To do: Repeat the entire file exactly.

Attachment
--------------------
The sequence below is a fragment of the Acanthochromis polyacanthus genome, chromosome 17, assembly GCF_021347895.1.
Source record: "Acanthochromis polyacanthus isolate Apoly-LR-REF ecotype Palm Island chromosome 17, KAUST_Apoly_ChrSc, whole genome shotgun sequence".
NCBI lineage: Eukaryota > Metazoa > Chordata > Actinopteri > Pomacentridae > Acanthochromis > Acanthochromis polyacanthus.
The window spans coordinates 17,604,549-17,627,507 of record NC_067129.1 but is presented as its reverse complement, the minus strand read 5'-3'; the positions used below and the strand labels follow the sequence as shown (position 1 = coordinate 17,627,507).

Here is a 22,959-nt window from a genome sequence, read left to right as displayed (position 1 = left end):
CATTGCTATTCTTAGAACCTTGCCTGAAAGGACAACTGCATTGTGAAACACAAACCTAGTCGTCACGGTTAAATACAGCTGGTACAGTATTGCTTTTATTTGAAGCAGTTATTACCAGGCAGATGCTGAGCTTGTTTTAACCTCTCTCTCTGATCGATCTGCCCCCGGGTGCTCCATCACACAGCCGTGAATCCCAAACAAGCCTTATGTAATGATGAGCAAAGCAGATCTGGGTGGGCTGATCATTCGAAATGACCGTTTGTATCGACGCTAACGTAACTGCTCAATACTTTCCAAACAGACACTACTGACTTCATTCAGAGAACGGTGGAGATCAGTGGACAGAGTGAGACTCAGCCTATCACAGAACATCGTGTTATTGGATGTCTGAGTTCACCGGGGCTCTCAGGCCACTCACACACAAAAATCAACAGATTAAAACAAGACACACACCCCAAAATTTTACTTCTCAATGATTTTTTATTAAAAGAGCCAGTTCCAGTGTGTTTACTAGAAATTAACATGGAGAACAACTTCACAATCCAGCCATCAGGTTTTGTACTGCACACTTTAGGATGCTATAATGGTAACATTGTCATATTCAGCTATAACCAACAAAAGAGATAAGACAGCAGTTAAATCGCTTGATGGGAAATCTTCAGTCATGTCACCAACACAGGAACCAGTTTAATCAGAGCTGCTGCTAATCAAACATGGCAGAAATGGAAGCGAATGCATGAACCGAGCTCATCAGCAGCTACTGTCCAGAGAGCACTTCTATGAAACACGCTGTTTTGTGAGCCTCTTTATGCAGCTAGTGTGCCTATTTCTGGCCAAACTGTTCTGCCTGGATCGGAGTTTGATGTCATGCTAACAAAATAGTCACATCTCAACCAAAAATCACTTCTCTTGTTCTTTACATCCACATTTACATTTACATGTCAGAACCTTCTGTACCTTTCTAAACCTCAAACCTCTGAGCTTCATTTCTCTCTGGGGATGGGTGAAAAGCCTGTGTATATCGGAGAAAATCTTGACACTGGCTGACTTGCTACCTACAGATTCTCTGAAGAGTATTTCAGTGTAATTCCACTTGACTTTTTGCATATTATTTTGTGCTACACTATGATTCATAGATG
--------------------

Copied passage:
The sequence below is a fragment of the Acanthochromis polyacanthus genome, chromosome 17, assembly GCF_021347895.1.
Source record: "Acanthochromis polyacanthus isolate Apoly-LR-REF ecotype Palm Island chromosome 17, KAUST_Apoly_ChrSc, whole genome shotgun sequence".
NCBI lineage: Eukaryota > Metazoa > Chordata > Actinopteri > Pomacentridae > Acanthochromis > Acanthochromis polyacanthus.
The window spans coordinates 17,604,549-17,627,507 of record NC_067129.1 but is presented as its reverse complement, the minus strand read 5'-3'; the positions used below and the strand labels follow the sequence as shown (position 1 = coordinate 17,627,507).

Here is a 22,959-nt window from a genome sequence, read left to right as displayed (position 1 = left end):
CATTGCTATTCTTAGAACCTTGCCTGAAAGGACAACTGCATTGTGAAACACAAACCTAGTCGTCACGGTTAAATACAGCTGGTACAGTATTGCTTTTATTTGAAGCAGTTATTACCAGGCAGATGCTGAGCTTGTTTTAACCTCTCTCTCTGATCGATCTGCCCCCGGGTGCTCCATCACACAGCCGTGAATCCCAAACAAGCCTTATGTAATGATGAGCAAAGCAGATCTGGGTGGGCTGATCATTCGAAATGACCGTTTGTATCGACGCTAACGTAACTGCTCAATACTTTCCAAACAGACACTACTGACTTCATTCAGAGAACGGTGGAGATCAGTGGACAGAGTGAGACTCAGCCTATCACAGAACATCGTGTTATTGGATGTCTGAGTTCACCGGGGCTCTCAGGCCACTCACACACAAAAATCAACAGATTAAAACAAGACACACACCCCAAAATTTTACTTCTCAATGATTTTTTATTAAAAGAGCCAGTTCCAGTGTGTTTACTAGAAATTAACATGGAGAACAACTTCACAATCCAGCCATCAGGTTTTGTACTGCACACTTTAGGATGCTATAATGGTAACATTGTCATATTCAGCTATAACCAACAAAAGAGATAAGACAGCAGTTAAATCGCTTGATGGGAAATCTTCAGTCATGTCACCAACACAGGAACCAGTTTAATCAGAGCTGCTGCTAATCAAACATGGCAGAAATGGAAGCGAATGCATGAACCGAGCTCATCAGCAGCTACTGTCCAGAGAGCACTTCTATGAAACACGCTGTTTTGTGAGCCTCTTTATGCAGCTAGTGTGCCTATTTCTGGCCAAACTGTTCTGCCTGGATCGGAGTTTGATGTCATGCTAACAAAATAGTCACATCTCAACCAAAAATCACTTCTCTTGTTCTTTACATCCACATTTACATTTACATGTCAGAACCTTCTGTACCTTTCTAAACCTCAAACCTCTGAGCTTCATTTCTCTCTGGGGATGGGTGAAAAGCCTGTGTATATCGGAGAAAATCTTGACACTGGCTGACTTGCTACCTACAGATTCTCTGAAGAGTATTTCAGTGTAATTCCACTTGACTTTTTGCATATTATTTTGTGCTACACTATGATTCATAGATG